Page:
Most people remember Dr. Martin Luther King Jr.’s legendary 1963 Washington, D.C, “I Have a Dream” speech. But what most don’t know, AFL-CIO Executive Vice President Arlene Holt Baker said at the AFL-CIO’s Annual Dr. Martin Luther King Jr. Holiday Observance and National Conference in Detroit, is that “the seeds of Dr. King’s dream were sown first,” in the Motor City.
First in the speech he gave in June in Detroit, and later in his more widely known speech in Washington, Dr. King described his dream, the dream that one day the white sons of former slave owners and the black sons of those who had been enslaved would live together as brothers, judged not by the color of their skin but by the content of their characters.
Yet we know that Dr. King’s dream was not merely a dream about friendship, not some story about two people communing across a great economic divide. His dream was about true equality—economic, political and social justice.
During yesterday’s opening ceremony, Holt Baker reminded the more than 550 labor and civil rights activists and leaders that King knew that “a chief tool for freedom and progress for all people was collective action:”
whether as a labor union in the workplace or as nonviolent civil disobedience in the shared spaces of this country… whether at a lunch counter or in a park near Wall Street.
She also noted the long partnership by the union movement and the civil rights movement and his close relationship with the UAW. But although the AFL-CIO endorsed the principles behind the March on Washington, the federation did not endorse the march itself.
Sisters and brothers, let’s not sugarcoat the past, and even as we honor Dr. King let’s also remember that the path forward then was as uncertain as it is now… that the coalitions Dr. King helped build did not come about by accident but by hard work and careful design.
Let’s honor Dr. King’s legacy, and use the path as a blueprint for the change and progress we want and need today.
“In the decades since Dr. King was taken from us,” said Holt Baker, “our nation may have made enormous strides in the direction of racial justice, but his vision was not simply an end to legalized racism” but a fight for economic justice too.
She noted that economic inequality in America is much worse than in King’s time and nearly 100 million Americans—nearly one in three—live in poverty or very close to it. More than 13 million Americans are unemployed and searching for work. Almost 6 million have been looking for more than six months, and millions more have given up altogether.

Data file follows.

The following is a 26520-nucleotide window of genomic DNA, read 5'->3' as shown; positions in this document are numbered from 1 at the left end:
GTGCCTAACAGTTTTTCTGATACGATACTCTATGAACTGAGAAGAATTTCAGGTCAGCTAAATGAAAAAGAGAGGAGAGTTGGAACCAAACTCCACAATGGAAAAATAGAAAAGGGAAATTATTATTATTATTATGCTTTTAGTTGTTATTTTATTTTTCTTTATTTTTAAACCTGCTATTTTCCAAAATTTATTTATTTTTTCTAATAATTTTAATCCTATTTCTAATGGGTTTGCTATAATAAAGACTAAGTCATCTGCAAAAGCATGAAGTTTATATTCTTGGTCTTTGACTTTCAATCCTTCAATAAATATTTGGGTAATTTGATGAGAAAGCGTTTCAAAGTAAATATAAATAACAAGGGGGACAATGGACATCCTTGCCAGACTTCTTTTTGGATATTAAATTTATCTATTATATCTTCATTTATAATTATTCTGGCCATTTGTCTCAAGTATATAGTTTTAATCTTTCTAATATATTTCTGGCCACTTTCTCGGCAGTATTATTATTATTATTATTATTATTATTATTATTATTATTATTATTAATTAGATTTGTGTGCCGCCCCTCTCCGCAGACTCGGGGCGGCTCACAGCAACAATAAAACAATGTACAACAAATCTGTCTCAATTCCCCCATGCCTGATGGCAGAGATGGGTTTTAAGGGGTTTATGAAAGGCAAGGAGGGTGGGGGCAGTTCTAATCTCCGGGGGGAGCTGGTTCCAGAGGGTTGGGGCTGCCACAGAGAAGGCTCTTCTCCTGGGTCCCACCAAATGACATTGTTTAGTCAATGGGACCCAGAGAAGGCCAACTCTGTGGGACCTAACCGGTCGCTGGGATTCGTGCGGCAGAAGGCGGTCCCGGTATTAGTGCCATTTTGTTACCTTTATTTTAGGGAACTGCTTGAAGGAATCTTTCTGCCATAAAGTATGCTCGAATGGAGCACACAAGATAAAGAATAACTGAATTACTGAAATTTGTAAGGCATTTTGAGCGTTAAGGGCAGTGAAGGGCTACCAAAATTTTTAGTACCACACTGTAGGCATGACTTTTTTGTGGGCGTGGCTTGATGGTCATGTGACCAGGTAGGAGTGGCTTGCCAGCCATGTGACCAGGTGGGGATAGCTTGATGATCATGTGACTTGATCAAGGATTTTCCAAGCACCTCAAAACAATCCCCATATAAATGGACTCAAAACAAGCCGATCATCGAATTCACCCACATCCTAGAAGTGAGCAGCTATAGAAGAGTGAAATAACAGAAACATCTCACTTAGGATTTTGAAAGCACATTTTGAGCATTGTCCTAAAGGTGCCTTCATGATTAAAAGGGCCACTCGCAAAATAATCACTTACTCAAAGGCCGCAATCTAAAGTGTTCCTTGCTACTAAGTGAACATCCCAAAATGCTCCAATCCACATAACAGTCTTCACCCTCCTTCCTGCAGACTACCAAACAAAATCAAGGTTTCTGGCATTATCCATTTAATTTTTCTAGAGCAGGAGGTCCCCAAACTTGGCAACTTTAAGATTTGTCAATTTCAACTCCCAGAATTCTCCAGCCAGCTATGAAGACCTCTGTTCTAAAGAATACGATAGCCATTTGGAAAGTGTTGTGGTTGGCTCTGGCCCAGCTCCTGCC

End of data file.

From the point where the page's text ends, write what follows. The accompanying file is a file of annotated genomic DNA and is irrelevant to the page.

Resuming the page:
This economic injustice is no accident, but the result of intentional attacks. For years, these attacks have been quiet… undercover… but last year they came out into the open.
Holt Baker pointed to the attacks on collective bargaining rights in Wisconsin and Ohio and the Koch Brothers-funded American Legislative Exchange Council’s (ALEC) growing influence in Republican-controlled state legislatures around the country. In Michigan, Indiana and other states, lawmakers are pushing ALEC-written bills to attack working people and voting right. But those attacks have galvanized working families.
Little did we know, one year ago, of the troubles that lay in store, but we pushed back, we gathered our strength, we formed coalitions and rose to meet them.
We re-learned something important this year…. We saw again the strength of collective action, of public protest. We re-learned that we are not alone… and we have seen that when we stand together with those who share our values… the numbers are on our side… and victory can be ours!
She urged the conference attendees to remember Dr. King and to redouble efforts to
make real his prophecy our time—his message of justice for all, his message that the American Dream is for all of us and his absolute conviction that the American Dream may be a lofty dream but it begins with practical solutions. Friends, work connects us all. The thirst for justice connects us all.
This year, we will stand together for jobs and for economic freedom. We’ll congregate in the public square…. And on Election Day we’ll march to the ballot box to cast our votes for economic, social and political justice.